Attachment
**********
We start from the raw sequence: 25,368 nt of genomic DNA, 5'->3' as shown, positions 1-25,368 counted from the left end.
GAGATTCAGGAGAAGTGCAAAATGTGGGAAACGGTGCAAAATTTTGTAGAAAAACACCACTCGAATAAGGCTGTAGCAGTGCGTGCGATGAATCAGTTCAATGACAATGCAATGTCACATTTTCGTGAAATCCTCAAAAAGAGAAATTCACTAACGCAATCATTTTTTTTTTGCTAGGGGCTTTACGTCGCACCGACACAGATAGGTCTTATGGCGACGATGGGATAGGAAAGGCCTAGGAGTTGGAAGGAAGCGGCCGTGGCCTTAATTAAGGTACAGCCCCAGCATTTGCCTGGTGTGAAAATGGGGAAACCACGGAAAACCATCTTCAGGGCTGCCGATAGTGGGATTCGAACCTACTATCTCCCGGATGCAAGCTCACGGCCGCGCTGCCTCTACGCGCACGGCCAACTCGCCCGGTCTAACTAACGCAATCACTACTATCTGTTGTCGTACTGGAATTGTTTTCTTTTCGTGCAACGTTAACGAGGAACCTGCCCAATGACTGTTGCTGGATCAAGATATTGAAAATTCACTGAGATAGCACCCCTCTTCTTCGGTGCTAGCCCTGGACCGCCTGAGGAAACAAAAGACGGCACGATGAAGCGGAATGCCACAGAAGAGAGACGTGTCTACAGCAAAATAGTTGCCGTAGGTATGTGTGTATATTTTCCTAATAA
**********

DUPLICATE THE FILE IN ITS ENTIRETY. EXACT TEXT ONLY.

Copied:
We start from the raw sequence: 25,368 nt of genomic DNA, 5'->3' as shown, positions 1-25,368 counted from the left end.
GAGATTCAGGAGAAGTGCAAAATGTGGGAAACGGTGCAAAATTTTGTAGAAAAACACCACTCGAATAAGGCTGTAGCAGTGCGTGCGATGAATCAGTTCAATGACAATGCAATGTCACATTTTCGTGAAATCCTCAAAAAGAGAAATTCACTAACGCAATCATTTTTTTTTTGCTAGGGGCTTTACGTCGCACCGACACAGATAGGTCTTATGGCGACGATGGGATAGGAAAGGCCTAGGAGTTGGAAGGAAGCGGCCGTGGCCTTAATTAAGGTACAGCCCCAGCATTTGCCTGGTGTGAAAATGGGGAAACCACGGAAAACCATCTTCAGGGCTGCCGATAGTGGGATTCGAACCTACTATCTCCCGGATGCAAGCTCACGGCCGCGCTGCCTCTACGCGCACGGCCAACTCGCCCGGTCTAACTAACGCAATCACTACTATCTGTTGTCGTACTGGAATTGTTTTCTTTTCGTGCAACGTTAACGAGGAACCTGCCCAATGACTGTTGCTGGATCAAGATATTGAAAATTCACTGAGATAGCACCCCTCTTCTTCGGTGCTAGCCCTGGACCGCCTGAGGAAACAAAAGACGGCACGATGAAGCGGAATGCCACAGAAGAGAGACGTGTCTACAGCAAAATAGTTGCCGTAGGTATGTGTGTATATTTTCCTAATAA